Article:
- --- "Werner D. Sand" <Theo.3.1415@...> wrote:
> The divergence of sum(1/2^ln n) and sum(1/2^ln p) can easily be proven.

3^ln(n) = 3^(log_3(n)*ln(3)) = n^ln(3)

> How can be proven that sum(1/3^ln n) and sum(1/3^ln p) converge?

> (IF they do. What are the limits?)

sum(1/n^ln(3)) converges as n^ln(3) dominates n*ln(n)^2 whose sum of

reciprocals converges.

=> sum(1/p^ln(3)) also converges.

The numerical value? Sum the start and integrate functions bounding the tail

from both sides.

Phil

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http://answers.yahoo.com/dir/?link=list&sid=396545469 - --- In primenumbers@yahoogroups.com, Phil Carmody <thefatphil@...>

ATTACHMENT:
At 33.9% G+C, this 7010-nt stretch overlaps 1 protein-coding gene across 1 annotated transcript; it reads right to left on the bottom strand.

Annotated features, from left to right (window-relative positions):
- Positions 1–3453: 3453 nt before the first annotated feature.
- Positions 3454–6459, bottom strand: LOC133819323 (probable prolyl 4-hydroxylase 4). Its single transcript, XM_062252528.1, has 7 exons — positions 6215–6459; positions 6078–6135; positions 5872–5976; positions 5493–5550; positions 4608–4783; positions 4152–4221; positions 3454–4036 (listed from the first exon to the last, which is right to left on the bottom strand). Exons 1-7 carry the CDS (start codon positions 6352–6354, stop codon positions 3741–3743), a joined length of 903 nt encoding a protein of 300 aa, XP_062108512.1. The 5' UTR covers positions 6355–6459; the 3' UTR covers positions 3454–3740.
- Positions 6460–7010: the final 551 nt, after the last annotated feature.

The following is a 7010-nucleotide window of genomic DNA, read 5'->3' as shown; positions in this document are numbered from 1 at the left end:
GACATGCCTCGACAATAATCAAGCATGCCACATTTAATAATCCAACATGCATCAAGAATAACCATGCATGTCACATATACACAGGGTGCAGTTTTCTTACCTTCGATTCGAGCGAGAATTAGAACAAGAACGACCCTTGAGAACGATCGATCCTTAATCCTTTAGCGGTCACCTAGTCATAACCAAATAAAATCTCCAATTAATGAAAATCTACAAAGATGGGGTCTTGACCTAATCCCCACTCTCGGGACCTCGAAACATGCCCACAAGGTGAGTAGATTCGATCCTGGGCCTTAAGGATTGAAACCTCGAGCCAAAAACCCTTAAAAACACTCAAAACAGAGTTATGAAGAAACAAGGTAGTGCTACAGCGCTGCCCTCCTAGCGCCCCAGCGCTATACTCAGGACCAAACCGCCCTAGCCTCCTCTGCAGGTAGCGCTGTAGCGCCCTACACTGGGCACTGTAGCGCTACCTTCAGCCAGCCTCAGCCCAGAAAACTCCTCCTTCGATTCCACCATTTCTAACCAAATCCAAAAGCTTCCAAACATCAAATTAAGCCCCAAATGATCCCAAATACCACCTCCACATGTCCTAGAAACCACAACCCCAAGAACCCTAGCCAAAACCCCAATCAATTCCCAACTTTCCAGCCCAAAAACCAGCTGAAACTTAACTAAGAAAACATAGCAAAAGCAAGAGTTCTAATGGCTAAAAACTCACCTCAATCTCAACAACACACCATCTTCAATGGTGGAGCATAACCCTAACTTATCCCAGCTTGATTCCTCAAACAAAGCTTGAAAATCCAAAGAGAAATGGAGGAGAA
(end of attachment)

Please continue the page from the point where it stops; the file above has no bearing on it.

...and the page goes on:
wrote:>

proven.

> --- "Werner D. Sand" <Theo.3.1415@...> wrote:

> > The divergence of sum(1/2^ln n) and sum(1/2^ln p) can easily be

> > How can be proven that sum(1/3^ln n) and sum(1/3^ln p) converge?

the tail

> > (IF they do. What are the limits?)

>

> 3^ln(n) = 3^(log_3(n)*ln(3)) = n^ln(3)

> sum(1/n^ln(3)) converges as n^ln(3) dominates n*ln(n)^2 whose sum of

> reciprocals converges.

>

> => sum(1/p^ln(3)) also converges.

>

> The numerical value? Sum the start and integrate functions bounding

> from both sides.

Thank you. Remains adding that the convergence radius r of sum(1/a^ln

>

> Phil

>

n) and sum(1/a^ln p) is r=a>e corresponding to the unity in Riemann's

Zeta function.

Werner

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